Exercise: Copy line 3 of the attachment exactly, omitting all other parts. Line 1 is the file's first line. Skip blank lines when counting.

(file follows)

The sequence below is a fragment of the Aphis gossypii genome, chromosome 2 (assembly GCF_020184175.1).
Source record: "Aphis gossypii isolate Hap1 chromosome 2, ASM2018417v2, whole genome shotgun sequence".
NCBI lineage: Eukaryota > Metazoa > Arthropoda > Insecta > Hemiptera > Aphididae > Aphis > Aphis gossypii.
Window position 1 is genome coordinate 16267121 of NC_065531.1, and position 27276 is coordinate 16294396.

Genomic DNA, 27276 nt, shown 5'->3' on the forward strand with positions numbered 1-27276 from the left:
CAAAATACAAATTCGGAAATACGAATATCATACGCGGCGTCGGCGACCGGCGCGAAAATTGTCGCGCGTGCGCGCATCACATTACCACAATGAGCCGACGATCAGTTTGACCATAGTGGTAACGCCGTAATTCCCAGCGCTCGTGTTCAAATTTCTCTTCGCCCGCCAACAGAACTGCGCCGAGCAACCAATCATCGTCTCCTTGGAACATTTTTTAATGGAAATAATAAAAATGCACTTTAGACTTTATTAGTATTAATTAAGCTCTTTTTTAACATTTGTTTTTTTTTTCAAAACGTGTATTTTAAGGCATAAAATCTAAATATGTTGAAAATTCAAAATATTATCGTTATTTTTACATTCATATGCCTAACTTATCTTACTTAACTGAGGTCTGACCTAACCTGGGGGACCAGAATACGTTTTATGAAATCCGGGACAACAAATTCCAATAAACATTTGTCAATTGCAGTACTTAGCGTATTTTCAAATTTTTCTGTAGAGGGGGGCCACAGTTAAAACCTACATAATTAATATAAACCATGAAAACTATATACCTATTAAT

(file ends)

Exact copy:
NCBI lineage: Eukaryota > Metazoa > Arthropoda > Insecta > Hemiptera > Aphididae > Aphis > Aphis gossypii.